Cable Industry Will Lead Net TV, SRI Study Says
Cable's strong market penetration, connection to program providers, and wide transmission bandwidth are all big factors in its favor. Most of the world's Internet-on-TV customers---about 500,000 total---are American subscribers to WebTV who gain access through 56 kbps modems.
SRI Consulting predicts an Internet land-rush by consumers as access becomes easier and the Internet becomes a bigger part of everyday life. Some figures indicate that the rush is already on, with the number of Internet users doubling every 100 days.
Newcomers without much computer experience will expect the Internet to resemble television more than it does today, with instant, glitch-free channel changes. They aren’t likely to tolerate long download times, which is where the cable industry has an advantage over other delivery systems. Cable's wide bandwidth enables faster download times than almost every other technology (except satellite transmission). According to SRI senior consultant David Rader, who headed the Internet on Television study, "using the Internet is not about work; it's about relaxing and having fun, even for consumers who already use a PC online service.
"Although cable is getting a late start in this market," Rader notes, "it has quite a few competitive advantages over other network services that will give it a boost in the long run." Among these advantages are multiple revenue streams, including digital TV and pay-per-view, and strong connections with program providers, who have the ability to re-format Web pages into more dynamic content that is more akin to infomercials than Yellow Pages ads. Users are likely to filter both TV programs and Internet content to fit their particular interests, as will service providers in an attempt to distinguish themselves from one another.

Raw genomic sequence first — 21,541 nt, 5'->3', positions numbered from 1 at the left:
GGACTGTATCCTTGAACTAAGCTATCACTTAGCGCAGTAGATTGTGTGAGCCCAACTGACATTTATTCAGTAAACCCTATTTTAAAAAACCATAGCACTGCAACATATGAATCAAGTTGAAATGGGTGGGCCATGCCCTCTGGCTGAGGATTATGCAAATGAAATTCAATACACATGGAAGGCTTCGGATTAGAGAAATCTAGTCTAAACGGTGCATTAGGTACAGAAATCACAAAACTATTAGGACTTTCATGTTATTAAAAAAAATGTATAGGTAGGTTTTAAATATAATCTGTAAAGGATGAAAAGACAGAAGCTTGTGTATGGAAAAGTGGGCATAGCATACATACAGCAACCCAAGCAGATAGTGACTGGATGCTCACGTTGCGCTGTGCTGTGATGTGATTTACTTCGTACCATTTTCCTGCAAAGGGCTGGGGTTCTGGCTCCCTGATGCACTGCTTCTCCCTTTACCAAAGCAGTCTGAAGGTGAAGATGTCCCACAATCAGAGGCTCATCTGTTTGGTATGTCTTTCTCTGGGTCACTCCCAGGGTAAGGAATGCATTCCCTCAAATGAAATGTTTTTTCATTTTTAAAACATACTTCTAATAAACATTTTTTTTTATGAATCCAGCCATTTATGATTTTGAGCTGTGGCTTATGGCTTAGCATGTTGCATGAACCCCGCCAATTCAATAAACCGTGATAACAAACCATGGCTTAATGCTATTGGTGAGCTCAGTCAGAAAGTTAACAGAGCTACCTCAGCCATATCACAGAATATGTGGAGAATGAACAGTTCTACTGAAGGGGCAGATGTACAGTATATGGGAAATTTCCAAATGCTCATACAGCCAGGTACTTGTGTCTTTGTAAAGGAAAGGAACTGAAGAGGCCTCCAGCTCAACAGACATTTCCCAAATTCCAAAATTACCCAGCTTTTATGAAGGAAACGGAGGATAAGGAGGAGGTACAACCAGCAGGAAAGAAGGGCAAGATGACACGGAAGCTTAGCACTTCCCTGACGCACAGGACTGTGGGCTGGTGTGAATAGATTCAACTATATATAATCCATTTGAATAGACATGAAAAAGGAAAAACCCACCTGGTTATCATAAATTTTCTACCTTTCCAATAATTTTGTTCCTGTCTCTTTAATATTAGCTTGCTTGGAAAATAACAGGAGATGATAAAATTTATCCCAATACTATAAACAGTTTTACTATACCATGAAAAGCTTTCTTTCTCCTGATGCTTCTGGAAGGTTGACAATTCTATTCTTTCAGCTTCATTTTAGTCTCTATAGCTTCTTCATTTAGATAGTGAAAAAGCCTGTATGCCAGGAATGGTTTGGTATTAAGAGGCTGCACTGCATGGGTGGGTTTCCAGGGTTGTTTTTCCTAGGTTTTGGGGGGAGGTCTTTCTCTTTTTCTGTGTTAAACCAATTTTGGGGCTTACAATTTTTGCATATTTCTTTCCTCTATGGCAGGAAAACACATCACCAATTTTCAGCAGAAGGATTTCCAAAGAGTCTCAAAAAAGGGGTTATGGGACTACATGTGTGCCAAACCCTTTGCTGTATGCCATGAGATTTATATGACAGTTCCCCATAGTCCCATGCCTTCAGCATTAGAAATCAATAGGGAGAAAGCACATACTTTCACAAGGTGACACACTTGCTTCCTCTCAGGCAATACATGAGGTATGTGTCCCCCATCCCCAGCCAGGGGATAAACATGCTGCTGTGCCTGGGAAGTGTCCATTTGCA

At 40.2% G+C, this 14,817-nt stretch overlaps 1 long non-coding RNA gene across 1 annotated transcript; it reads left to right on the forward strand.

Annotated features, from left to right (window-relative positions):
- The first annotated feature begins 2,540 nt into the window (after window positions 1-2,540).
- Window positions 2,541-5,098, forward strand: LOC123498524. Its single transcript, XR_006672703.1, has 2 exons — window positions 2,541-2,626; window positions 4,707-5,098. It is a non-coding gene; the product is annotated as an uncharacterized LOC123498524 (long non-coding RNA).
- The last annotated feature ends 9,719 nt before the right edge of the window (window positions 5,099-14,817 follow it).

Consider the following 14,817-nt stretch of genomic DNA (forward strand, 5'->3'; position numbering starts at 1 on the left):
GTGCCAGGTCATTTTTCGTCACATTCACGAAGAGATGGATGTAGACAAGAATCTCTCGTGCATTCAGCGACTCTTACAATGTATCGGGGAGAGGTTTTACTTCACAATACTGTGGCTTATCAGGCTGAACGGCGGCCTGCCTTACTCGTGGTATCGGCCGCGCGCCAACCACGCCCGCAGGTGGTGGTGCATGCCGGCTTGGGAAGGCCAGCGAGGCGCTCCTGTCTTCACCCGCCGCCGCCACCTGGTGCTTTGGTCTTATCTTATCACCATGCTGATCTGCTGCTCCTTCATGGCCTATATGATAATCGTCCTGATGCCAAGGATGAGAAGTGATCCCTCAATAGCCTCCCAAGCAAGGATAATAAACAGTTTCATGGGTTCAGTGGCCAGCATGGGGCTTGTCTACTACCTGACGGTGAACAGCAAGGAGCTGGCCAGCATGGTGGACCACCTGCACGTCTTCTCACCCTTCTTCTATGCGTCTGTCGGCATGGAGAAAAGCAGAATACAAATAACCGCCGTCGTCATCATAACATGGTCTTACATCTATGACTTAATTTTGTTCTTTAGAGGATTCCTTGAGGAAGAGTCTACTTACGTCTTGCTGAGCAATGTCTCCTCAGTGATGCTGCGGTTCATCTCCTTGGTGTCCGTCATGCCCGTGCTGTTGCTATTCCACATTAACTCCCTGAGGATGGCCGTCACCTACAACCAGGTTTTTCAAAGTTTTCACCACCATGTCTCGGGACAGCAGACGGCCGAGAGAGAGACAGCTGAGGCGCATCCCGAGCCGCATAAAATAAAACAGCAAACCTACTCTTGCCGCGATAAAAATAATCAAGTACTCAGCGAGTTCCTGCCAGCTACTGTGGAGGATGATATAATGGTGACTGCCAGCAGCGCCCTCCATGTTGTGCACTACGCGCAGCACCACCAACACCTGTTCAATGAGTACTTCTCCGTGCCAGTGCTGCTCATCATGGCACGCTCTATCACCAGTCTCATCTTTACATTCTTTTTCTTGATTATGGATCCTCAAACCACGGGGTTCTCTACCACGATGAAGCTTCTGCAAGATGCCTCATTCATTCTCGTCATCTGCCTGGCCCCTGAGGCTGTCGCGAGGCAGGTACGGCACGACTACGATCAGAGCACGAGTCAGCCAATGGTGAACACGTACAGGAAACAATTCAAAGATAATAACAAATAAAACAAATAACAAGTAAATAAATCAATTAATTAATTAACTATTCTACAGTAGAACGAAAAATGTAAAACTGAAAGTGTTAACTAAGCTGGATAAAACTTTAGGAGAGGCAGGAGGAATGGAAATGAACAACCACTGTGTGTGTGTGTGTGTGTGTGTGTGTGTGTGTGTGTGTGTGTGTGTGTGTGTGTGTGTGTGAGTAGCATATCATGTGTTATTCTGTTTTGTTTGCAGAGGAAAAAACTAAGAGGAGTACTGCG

The study acknowledges that bandwidth is cable's greatest asset. The cable system is designed to carry multiple channels of analog video at radio frequencies well into the hundreds of megahertz, which means it can be adapted to transmit digital data at 10-100 Mbps or better. Like satellite broadcasting, however, the primary difficulty with cable is that it's configured as a one-way delivery system, without much provision for uploads from consumers. This will change as cable subscribers become more interactive.
According to the study, countries with extensive existing cable systems---the US, Canada, France, Denmark, Belgium, and the UK---will enjoy the benefits of Net TV first. Low dial-up costs also figure into the potential success of the developing medium.
The Internet on TV study is part of SRI Consulting's Media Futures Program, which examines the commercial implications of media technologies. The consulting division is a subsidiary of SRI International, which was founded as the Stanford Research Institute in 1946. SRI International is one of the world's largest technology development and research firms.